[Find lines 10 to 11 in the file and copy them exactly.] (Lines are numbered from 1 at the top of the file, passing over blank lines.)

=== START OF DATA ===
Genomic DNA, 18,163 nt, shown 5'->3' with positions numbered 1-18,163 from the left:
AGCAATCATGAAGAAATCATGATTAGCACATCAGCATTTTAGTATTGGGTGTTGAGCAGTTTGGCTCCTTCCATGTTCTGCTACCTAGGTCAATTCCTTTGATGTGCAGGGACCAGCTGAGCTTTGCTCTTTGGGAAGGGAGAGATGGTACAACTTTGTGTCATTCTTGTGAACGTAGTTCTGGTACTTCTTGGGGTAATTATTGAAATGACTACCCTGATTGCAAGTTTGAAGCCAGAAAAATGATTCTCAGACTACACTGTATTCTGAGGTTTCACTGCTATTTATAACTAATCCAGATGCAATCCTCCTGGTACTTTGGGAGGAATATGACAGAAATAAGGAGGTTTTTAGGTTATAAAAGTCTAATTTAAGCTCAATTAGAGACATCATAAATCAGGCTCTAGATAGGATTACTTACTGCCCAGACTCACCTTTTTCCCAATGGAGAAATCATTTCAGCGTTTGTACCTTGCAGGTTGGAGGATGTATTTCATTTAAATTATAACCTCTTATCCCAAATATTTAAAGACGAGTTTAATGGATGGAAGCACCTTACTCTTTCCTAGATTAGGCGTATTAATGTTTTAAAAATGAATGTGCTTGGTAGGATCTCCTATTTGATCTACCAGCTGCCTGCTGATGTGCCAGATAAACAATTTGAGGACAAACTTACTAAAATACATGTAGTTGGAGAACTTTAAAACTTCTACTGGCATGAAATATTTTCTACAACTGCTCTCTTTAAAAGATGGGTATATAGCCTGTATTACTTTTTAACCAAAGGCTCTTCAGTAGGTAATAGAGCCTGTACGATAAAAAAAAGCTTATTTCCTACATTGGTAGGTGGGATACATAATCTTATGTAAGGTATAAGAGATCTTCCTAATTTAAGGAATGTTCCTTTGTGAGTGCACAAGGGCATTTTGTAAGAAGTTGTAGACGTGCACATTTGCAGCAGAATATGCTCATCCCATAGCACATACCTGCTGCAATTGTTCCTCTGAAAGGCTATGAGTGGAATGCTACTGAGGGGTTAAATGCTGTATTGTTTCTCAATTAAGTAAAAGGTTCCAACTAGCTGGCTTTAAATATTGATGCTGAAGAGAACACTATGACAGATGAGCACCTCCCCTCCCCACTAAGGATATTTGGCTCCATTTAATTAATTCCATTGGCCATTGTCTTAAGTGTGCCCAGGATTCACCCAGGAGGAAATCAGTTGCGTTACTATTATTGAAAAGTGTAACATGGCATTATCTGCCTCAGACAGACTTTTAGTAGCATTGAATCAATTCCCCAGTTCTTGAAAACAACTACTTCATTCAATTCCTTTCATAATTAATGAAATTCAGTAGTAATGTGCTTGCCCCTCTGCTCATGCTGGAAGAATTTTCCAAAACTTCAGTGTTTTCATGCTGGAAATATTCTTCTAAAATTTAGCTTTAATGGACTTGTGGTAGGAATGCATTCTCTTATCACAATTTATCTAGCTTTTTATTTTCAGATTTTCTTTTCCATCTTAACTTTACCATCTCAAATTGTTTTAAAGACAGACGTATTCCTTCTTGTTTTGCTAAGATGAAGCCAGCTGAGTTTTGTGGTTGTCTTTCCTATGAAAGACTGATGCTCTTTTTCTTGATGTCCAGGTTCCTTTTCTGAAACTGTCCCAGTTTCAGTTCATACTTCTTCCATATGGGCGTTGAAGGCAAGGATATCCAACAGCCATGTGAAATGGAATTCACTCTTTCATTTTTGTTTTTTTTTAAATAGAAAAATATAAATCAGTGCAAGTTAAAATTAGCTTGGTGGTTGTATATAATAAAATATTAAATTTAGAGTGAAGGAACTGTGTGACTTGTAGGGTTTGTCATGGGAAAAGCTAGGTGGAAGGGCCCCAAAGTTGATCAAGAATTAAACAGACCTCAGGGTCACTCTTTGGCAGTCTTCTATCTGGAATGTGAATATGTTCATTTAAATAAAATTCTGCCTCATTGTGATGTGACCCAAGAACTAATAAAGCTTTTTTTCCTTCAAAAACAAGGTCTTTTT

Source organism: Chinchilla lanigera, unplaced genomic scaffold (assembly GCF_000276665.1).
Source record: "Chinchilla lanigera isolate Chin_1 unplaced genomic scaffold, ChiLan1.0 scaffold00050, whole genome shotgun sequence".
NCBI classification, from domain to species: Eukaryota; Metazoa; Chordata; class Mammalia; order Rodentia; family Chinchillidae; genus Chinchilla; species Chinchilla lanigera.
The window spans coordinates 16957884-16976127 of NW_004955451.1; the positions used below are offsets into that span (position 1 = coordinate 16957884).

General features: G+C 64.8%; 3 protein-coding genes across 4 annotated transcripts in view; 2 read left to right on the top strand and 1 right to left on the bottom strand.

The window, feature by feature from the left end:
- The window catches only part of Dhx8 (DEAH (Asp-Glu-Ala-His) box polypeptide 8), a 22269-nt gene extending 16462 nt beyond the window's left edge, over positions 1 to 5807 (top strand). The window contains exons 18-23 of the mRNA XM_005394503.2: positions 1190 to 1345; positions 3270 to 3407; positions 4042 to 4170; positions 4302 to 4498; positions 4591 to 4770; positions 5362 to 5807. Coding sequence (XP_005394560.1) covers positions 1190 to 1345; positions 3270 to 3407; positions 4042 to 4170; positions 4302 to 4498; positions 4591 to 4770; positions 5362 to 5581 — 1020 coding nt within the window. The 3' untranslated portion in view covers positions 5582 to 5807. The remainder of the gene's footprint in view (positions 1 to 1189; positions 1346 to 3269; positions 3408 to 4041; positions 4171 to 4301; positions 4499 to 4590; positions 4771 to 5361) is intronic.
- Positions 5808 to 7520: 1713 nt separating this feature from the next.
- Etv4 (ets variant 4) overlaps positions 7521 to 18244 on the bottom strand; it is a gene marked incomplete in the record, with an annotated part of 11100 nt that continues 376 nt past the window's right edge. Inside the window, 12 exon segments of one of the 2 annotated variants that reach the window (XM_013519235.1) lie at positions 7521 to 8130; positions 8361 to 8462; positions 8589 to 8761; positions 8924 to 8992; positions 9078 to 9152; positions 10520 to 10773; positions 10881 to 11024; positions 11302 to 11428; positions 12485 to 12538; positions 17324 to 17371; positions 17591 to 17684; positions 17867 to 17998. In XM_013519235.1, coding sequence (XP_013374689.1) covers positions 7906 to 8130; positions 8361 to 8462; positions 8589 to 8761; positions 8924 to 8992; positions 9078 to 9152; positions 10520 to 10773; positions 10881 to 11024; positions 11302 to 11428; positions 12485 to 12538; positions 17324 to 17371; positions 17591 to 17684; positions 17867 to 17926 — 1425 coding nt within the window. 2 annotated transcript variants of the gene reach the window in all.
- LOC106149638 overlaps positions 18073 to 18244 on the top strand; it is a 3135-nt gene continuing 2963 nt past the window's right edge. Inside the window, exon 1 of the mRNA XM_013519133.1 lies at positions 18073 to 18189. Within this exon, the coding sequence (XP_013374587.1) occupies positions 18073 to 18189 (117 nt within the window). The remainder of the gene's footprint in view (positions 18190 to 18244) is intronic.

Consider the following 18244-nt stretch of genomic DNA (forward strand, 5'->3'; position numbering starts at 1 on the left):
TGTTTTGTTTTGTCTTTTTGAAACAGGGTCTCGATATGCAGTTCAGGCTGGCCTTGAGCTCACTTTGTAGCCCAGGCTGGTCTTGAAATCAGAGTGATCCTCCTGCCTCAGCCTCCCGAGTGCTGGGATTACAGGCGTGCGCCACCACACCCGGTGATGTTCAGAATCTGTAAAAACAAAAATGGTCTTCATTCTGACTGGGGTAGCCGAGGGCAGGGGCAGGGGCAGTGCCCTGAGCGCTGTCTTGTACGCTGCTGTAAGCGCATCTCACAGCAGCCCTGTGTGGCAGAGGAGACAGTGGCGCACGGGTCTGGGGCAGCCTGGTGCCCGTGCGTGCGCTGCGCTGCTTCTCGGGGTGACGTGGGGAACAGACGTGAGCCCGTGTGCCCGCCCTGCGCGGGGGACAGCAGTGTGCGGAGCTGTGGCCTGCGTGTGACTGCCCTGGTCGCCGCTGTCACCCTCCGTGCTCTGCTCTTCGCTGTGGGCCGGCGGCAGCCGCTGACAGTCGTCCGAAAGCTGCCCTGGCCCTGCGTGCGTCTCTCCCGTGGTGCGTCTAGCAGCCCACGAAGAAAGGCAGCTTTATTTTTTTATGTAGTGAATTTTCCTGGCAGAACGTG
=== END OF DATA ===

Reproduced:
- Positions 5808 to 7520: 1713 nt separating this feature from the next.
- Etv4 (ets variant 4) overlaps positions 7521 to 18244 on the bottom strand; it is a gene marked incomplete in the record, with an annotated part of 11100 nt that continues 376 nt past the window's right edge. Inside the window, 12 exon segments of one of the 2 annotated variants that reach the window (XM_013519235.1) lie at positions 7521 to 8130; positions 8361 to 8462; positions 8589 to 8761; positions 8924 to 8992; positions 9078 to 9152; positions 10520 to 10773; positions 10881 to 11024; positions 11302 to 11428; positions 12485 to 12538; positions 17324 to 17371; positions 17591 to 17684; positions 17867 to 17998. In XM_013519235.1, coding sequence (XP_013374689.1) covers positions 7906 to 8130; positions 8361 to 8462; positions 8589 to 8761; positions 8924 to 8992; positions 9078 to 9152; positions 10520 to 10773; positions 10881 to 11024; positions 11302 to 11428; positions 12485 to 12538; positions 17324 to 17371; positions 17591 to 17684; positions 17867 to 17926 — 1425 coding nt within the window. 2 annotated transcript variants of the gene reach the window in all.